Oil price rebound can’t last: Olive
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May 19, 2015  |  Vote 0    0

Oil price rebound can’t last: Olive

The oil glut that began last year has a continued long run ahead of it. That’s good news for consumers, of course

OurWindsor.Ca

Don’t be misled by the recent recovery in global oil prices, and the boon that would be, if the recovery was sustained, for an Alberta oilpatch devastated by the world-price plunge that began last year.

Alberta housing prices have been on the rebound in recent weeks as the global oil price has surged by about 50 per cent since January. Saudi Arabia claimed last week that it has been victorious in its price war with the upstart U.S. shale-oil producers.

The Iranian oil minister, sounding ebullient, has proclaimed that world price will return to $80-per-barrel (U.S.) in 2017.

Hold on.

A return to $80 oil would still be almost half the 2008 peak price of $147.50.

And 2017 is two years away, during which the investment famine in Athabasca will continue. And anything can happen in the next two years, unpredictable events that might have the opposite effect of those that have brought about the recent oil-price recovery.

The real story is that very few experts believe the current recovery is sustainable. Among the naysayers on an imminent return to buoyant times for world oil producers is Rex Tillerson, who should know.

The CEO of Exxon Mobil Corp., the world’s largest private-sector oil and gas producer, anticipates what he describes as a “W-shaped” recovery rather than the usual post-crisis “V-shaped” recovery.

Which is to say a double-dip. The oil price has plunged, it is currently recovering, but it will dip again – hence the “W” – before a sustained recovery gets underway.

Fact is, the world is still awash with oil. The Saudis, long counted on to curb production to boost prices in times of slumps, instead continue to produce flat out in order to drive the U.S. shale producers, with their higher production costs, out of business.

The U.S. shale producers, for their part, are emboldened by the recent price upturn to resume production at their previous peak levels, if only to recover their heavy up-front investment costs.

Bottom line: the oil glut that began last year has a continued long run ahead of it.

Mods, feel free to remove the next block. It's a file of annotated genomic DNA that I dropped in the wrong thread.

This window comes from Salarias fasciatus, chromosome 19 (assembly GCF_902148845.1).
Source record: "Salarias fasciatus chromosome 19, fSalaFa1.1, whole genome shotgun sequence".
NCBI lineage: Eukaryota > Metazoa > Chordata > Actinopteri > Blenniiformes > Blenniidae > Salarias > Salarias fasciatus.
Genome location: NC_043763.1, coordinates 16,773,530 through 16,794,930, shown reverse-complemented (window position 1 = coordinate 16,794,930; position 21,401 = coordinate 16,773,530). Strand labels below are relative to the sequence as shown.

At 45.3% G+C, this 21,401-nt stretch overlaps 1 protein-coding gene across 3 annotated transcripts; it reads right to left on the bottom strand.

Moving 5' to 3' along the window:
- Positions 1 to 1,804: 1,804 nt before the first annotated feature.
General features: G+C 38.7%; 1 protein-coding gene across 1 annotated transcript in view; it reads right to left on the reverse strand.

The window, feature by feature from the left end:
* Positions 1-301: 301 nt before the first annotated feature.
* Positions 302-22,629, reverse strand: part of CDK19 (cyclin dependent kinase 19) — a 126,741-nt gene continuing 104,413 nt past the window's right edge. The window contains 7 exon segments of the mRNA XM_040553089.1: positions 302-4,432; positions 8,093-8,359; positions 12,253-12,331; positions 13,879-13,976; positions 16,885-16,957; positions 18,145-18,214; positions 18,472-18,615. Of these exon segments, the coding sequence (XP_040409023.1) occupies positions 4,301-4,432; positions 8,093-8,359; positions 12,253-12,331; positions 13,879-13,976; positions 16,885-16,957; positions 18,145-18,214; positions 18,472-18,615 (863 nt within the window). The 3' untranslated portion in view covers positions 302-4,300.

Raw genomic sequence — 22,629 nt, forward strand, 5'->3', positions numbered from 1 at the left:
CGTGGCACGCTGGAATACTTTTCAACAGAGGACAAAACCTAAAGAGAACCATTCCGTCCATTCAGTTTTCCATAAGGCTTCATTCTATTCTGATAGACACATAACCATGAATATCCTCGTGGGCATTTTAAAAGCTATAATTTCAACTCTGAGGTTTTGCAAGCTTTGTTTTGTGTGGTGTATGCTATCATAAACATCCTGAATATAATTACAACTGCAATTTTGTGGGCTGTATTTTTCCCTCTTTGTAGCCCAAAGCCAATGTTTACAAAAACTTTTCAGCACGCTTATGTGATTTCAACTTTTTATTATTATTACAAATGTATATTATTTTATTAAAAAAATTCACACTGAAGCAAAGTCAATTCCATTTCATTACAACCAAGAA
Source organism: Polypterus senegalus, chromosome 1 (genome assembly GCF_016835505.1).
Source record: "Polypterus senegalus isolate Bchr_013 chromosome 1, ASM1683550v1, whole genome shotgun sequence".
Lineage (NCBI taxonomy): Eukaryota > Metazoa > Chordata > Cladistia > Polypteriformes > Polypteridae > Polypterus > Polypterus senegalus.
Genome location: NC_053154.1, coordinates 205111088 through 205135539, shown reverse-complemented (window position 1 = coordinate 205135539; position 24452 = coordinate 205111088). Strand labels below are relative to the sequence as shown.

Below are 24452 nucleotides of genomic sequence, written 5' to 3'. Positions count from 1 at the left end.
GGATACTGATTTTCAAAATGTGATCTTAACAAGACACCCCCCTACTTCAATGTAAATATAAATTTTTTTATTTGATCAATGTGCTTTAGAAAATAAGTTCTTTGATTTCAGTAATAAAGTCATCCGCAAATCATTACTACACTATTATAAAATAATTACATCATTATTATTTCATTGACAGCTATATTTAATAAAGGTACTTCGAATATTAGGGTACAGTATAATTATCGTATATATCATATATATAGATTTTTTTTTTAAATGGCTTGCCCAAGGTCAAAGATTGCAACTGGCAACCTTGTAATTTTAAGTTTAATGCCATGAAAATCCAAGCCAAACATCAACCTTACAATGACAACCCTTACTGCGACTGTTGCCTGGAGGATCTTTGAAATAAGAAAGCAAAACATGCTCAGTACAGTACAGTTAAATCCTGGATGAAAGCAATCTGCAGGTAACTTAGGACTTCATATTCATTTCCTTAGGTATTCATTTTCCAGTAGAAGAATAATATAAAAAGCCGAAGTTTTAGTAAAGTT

That’s good news for consumers, of course.

Mark Carney, former governor of the Bank of Canada and current governor of the Bank of England, said last week that the combination of U.K. supermarket price wars and the weak oil price have kept inflation so minimal that his big fear is deflation.

This week, oil prices have already entered another phase of downward pressure. That was to be expected, because lower oil prices are very likely here to stay.

On Victoria Day, Goldman Sachs Group Inc. revised its oil-price forecast south, citing continued massive production among Middle East producers.

Upheaval in the Mideast, notably the horrific genocide perpetrated by Islamic State in Syria and Iraq, has, contrary to expectations, had only a brief impact in raising expectations about a return to high oil prices.

Fact is, neither Iraq nor Syria (the latter has never been a major producer) figure into global oil pricing, and commodity traders were wrong to think they do or might.

Acknowledging the undeniable impact of Islamic State on Iraq’s diminished oil production, Richard Mallinson asserts that “In the short term, supply risks don’t look higher than before.”

The geopolitical analyst at Energy Aspects in London said, “The market is still over-supplied, and if prices go much higher in the U.S. we could start to see some drilling returning, which would slow down the rebalancing process.”

“Rebalancing” is fancy talk for a return to lofty wellhead and pump prices.

What Mallinson states in a speculative way is actually happening. And was bound to.

The crazy notion that U.S. shale producers would throw in the towel permanently under pressure from the Saudis – another mistaken belief behind the recent oil-price recovery – was a fool’s dream.

Exxon Mobil, to cite just one example, didn’t spend about $5 billion acquiring America’s largest shale-oil producer a few years back with the idea of shutting its wells indefinitely.

America is understandably pleased with its newfound self-sufficiency in oil, which the Yanks are actually exporting for the first time in memory.

Which means U.S. shale producers will be back in full production sooner than later, with a dampening effect on world prices.

Newly elected Alberta Premier Rachel Notley is committed to diversifying the Alberta economy, something that 86 per cent of Albertans polled in April highly favour. But the time to get started on that was way back when then-premier Peter Lougheed was exhorting Alberta to do so.

A recent oil-price recovery that turns out not to have legs means Alberta will remain in budgetary extremis for some time to come. And that the mild froth in housing prices in Calgary, Edmonton and Fort McMurray may result in buyers’ remorse, at least in the mid-term.

Toronto Star

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